What is Big Think?  

We are Big Idea Hunters…

We live in a time of information abundance, which far too many of us see as information overload. With the sum total of human knowledge, past and present, at our fingertips, we’re faced with a crisis of attention: which ideas should we engage with, and why? Big Think is an evolving roadmap to the best thinking on the planet — the ideas that can help you think flexibly and act decisively in a multivariate world.

A word about Big Ideas and Themes — The architecture of Big Think

Big ideas are lenses for envisioning the future. Every article and video on bigthink.com and on our learning platforms is based on an emerging “big idea” that is significant, widely relevant, and actionable. We’re sifting the noise for the questions and insights that have the power to change all of our lives, for decades to come. For example, reverse-engineering is a big idea in that the concept is increasingly useful across multiple disciplines, from education to nanotechnology.

Themes are the seven broad umbrellas under which we organize the hundreds of big ideas that populate Big Think. They include New World Order, Earth and Beyond, 21st Century Living, Going Mental, Extreme Biology, Power and Influence, and Inventing the Future.

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Power Thinking

The Big Idea for Sunday, June 22, 2014

Your mind, beyond being "a terrible thing to waste," can also help you achieve great things and make brilliant decisions. The brain is a malleable, creative, and adaptive organ. Which is why organization is not really about sorting through your inbox and decluttering your desk, it's about learning how to understand your brain and regulate your thinking, as Margaret Moore told Big Think in a recent interview. Moore is the co-founder and co-director of the Institute of Coaching at McLean Hospital/Harvard Medical School. With Paul Hammernness, MD, a psychiatrist at Mass General and professor at Harvard who has been involved in research on the brain and behavior for the past 10 years, she writes about how exactly you can train your brain to focus and be more attentive. Nora Volkow, Director of the National Institute on Drug Abuse, tells how we can trick the brain into craving exercise instead of potato chips and chocolate. Sam Wang explains the scientific research behind changing the brain.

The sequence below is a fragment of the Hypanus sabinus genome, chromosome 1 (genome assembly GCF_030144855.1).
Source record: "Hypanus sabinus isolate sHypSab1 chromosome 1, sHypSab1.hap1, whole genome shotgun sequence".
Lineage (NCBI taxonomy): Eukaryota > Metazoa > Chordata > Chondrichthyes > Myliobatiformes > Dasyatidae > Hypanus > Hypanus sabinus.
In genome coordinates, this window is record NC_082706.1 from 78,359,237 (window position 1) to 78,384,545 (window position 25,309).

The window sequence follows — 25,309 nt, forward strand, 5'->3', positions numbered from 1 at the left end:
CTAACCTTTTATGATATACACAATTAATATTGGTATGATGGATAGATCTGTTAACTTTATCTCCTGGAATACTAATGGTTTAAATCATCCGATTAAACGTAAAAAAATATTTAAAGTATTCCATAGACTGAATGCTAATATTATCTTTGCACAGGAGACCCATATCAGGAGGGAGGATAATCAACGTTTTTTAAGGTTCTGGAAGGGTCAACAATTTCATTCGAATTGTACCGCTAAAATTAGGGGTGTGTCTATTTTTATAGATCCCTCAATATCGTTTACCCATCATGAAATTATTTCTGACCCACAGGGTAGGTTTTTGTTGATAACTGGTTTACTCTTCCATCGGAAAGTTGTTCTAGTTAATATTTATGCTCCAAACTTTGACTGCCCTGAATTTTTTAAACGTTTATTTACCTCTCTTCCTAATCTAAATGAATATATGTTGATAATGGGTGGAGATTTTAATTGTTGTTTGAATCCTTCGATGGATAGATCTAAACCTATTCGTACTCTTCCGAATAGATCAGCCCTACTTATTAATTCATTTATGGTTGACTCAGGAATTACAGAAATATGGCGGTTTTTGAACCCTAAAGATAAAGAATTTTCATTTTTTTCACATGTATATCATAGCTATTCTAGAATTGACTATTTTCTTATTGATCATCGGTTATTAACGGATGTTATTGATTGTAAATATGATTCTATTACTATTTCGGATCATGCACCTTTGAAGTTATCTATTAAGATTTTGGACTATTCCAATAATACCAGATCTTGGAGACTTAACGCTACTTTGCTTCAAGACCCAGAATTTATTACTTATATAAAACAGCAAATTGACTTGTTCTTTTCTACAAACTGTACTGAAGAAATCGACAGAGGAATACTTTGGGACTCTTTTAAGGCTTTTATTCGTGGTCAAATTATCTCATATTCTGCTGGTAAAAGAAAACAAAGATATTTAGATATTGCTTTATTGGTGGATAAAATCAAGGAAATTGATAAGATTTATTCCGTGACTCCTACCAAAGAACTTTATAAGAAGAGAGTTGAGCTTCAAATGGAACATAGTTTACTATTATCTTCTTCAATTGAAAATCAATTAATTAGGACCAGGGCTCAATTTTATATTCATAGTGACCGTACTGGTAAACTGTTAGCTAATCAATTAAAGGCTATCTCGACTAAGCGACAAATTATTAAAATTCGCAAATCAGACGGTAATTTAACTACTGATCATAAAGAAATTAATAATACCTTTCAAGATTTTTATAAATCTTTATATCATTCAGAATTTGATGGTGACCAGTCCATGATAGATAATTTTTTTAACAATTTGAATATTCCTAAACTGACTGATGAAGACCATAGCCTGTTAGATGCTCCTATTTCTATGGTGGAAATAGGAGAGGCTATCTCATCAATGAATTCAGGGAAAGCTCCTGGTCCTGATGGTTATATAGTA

1. 1 Life's Messy. Train Your Brain to Adapt.
    Megan Erickson Think Tank
  2. 2 Brain Think: Pay Attention, Be Vigilant, Tame the Frenzy.
    Paul Hammerness, M.D. and Margaret Moore Experts' Corner
  3. 3 Tricking Your Brain into Healthy Addictions
    Nora Volkow
  4. 4 How to Change Your Brain
    Sam Wang

Power Thinking

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